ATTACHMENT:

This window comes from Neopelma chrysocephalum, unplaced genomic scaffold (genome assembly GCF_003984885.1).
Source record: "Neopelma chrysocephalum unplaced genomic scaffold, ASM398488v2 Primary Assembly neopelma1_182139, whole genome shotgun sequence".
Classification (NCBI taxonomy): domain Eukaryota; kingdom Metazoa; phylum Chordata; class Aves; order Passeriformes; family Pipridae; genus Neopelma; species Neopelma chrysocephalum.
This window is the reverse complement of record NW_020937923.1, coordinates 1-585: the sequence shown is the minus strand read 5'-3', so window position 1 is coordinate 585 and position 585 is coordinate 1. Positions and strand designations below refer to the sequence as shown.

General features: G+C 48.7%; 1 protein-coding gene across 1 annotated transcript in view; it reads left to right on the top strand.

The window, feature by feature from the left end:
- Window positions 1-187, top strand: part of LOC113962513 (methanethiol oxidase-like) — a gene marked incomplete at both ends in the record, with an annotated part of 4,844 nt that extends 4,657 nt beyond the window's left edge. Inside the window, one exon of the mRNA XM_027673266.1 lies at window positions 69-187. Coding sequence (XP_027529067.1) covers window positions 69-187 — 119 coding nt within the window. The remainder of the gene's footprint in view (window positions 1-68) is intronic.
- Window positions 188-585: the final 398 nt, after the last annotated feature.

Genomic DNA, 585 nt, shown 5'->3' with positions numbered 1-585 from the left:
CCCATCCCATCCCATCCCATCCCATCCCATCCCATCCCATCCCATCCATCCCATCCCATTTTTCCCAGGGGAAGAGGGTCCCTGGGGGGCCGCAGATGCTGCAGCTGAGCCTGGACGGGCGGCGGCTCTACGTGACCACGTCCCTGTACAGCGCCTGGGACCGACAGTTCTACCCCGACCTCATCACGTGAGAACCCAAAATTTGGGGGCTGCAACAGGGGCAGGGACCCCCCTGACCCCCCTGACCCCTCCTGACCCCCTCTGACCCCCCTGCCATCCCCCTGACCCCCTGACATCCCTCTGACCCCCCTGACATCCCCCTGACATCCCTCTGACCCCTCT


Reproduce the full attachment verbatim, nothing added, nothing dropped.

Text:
This window comes from Neopelma chrysocephalum, unplaced genomic scaffold (genome assembly GCF_003984885.1).
Source record: "Neopelma chrysocephalum unplaced genomic scaffold, ASM398488v2 Primary Assembly neopelma1_182139, whole genome shotgun sequence".
Classification (NCBI taxonomy): domain Eukaryota; kingdom Metazoa; phylum Chordata; class Aves; order Passeriformes; family Pipridae; genus Neopelma; species Neopelma chrysocephalum.
This window is the reverse complement of record NW_020937923.1, coordinates 1-585: the sequence shown is the minus strand read 5'-3', so window position 1 is coordinate 585 and position 585 is coordinate 1. Positions and strand designations below refer to the sequence as shown.

General features: G+C 48.7%; 1 protein-coding gene across 1 annotated transcript in view; it reads left to right on the top strand.

The window, feature by feature from the left end:
- Window positions 1-187, top strand: part of LOC113962513 (methanethiol oxidase-like) — a gene marked incomplete at both ends in the record, with an annotated part of 4,844 nt that extends 4,657 nt beyond the window's left edge. Inside the window, one exon of the mRNA XM_027673266.1 lies at window positions 69-187. Coding sequence (XP_027529067.1) covers window positions 69-187 — 119 coding nt within the window. The remainder of the gene's footprint in view (window positions 1-68) is intronic.
- Window positions 188-585: the final 398 nt, after the last annotated feature.

Genomic DNA, 585 nt, shown 5'->3' with positions numbered 1-585 from the left:
CCCATCCCATCCCATCCCATCCCATCCCATCCCATCCCATCCCATCCATCCCATCCCATTTTTCCCAGGGGAAGAGGGTCCCTGGGGGGCCGCAGATGCTGCAGCTGAGCCTGGACGGGCGGCGGCTCTACGTGACCACGTCCCTGTACAGCGCCTGGGACCGACAGTTCTACCCCGACCTCATCACGTGAGAACCCAAAATTTGGGGGCTGCAACAGGGGCAGGGACCCCCCTGACCCCCCTGACCCCTCCTGACCCCCTCTGACCCCCCTGCCATCCCCCTGACCCCCTGACATCCCTCTGACCCCCCTGACATCCCCCTGACATCCCTCTGACCCCTCT